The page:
While Akira Kurosawa often found himself scorned by Japanese nationalists for borrowing conventions liberally from the American western, and the work of John Ford in particular, Shohei Imamura was attacked as the central figure in a new breed of 1960s Japanese filmmakers who likewise abandoned the serene techniques of the filmmaking establishment represented by national icon Yasujiro Ozu (Tokyo Story), this time in favour of the more jazzy style of the French New Wave giants Bresson, Godard and Truffault and the Italian post-neorealists like Fellini and Antonioni. The Pornographers may represent Imamura at the height of his art, merging style and substance into a provocative and daring film that suggests societal repression of sexual and artistic impulses will inevitably lead to exploitation, corruption and degeneracy.
David Lynch, anyone?
The story of The Pornographers unfolds in a narratively complex fashion, as Imamura hops around in time, filling in the back story of the pornographer Mr. Ogata (Shoichi Ozawa) and his one time landlady and current lady love Haru (Sumiko Sakamoto). Trying to avoid arrest by the government and extortion by the local mob, Ogata maintains that his livelihood is medical supplies, whereas the reality is he films two eight millimetre pornographic movies each and every day. At the same time, we see him trying to lead a conventional life with the newly-widowed Haru and her teenaged children. As with his professional life, if you scratch the surface, you’ll see the seedier truth beneath. There is a strong, yet repressed sexual magnetism between mother Haru and son Koichi, which is funhouse-mirrored in the increasingly explicit relationship of stepfather and stepdaughter Keiko. Meanwhile Haru is convinced that her dearly departed and disapproving husband has been reincarnated as a carp that she houses in an apparently omnisciently-located aquarium. Adding to the percolating sexual deviance, one of Ogata’s pornos captures the sexual liaison between a father and his mentally-challenged daughter, while he pads his income by pimping “virginal” prostitutes.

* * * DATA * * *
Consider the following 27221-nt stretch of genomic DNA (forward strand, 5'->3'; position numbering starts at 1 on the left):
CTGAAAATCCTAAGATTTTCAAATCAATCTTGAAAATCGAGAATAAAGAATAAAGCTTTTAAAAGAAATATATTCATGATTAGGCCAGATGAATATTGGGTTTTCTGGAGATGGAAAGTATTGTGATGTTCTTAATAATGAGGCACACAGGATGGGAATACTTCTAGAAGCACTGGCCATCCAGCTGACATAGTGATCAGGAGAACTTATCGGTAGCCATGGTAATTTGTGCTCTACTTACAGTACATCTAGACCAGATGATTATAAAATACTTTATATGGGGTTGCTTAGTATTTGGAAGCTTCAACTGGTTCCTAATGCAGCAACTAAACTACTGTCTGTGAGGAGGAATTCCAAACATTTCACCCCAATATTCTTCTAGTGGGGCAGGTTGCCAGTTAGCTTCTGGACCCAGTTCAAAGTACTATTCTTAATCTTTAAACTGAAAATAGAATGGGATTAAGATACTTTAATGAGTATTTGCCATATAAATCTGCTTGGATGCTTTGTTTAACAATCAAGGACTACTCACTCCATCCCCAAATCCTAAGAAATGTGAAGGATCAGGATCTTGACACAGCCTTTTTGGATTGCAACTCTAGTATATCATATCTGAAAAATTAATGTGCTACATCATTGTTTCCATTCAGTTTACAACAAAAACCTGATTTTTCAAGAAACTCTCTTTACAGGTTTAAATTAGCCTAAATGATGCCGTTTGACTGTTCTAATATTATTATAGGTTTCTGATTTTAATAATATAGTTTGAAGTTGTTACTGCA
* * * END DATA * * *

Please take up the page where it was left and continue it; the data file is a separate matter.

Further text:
As we follow this family’s increasingly desperate and degenerate fates, Imamura employs expressionistic camerawork to emphasize the subjective impressions of objects and images, reflecting the characters’ turbulent inner states. As voyeurs in this world, we are constantly viewing the story through windows, fish tanks and doorways, while Ogata processes the world through a similar filter – the lens of the camera he uses to film pornography.
Imamura likes to aim his camera toward the periphery of society, where our taboos are most likely to be challenged. He is interested in the social and personal costs of restraining basic human urges, like sexual procreation or artistic creation. So, while convention holds that the government must outlaw the sex industry and regulate or even censor the film industry, Imamura suggests that this will inevitably create far more problems than it “solves.” As if to emphasize how inhibited this world is through dramatic contrast, Imamura shoots the film in wide Cinemascope, with a 2.35:1 aspect ratio, yet consistently frames his subjects within windows, doorways, or through the fish-eyed lens of the aquarium.
Imamura shows us that in a society where sex is marginalized by puritanical attitudes, it will inevitably become perverted and fetishized. When people’s sexual or creative impulses (the two are implicitly equated throughout the film) are warped by the pressure to repress them, one of the results is that society becomes more degenerate, not less so. Witness Mr. Ogata’s final fate, alone on a barge with his self-built sex toy mannequin, sailing away into oblivion; it is the only way he can escape the condemnation of a society that seems determined to permanently constrain our basic human urges. (D. Jardine, Apollo Guide)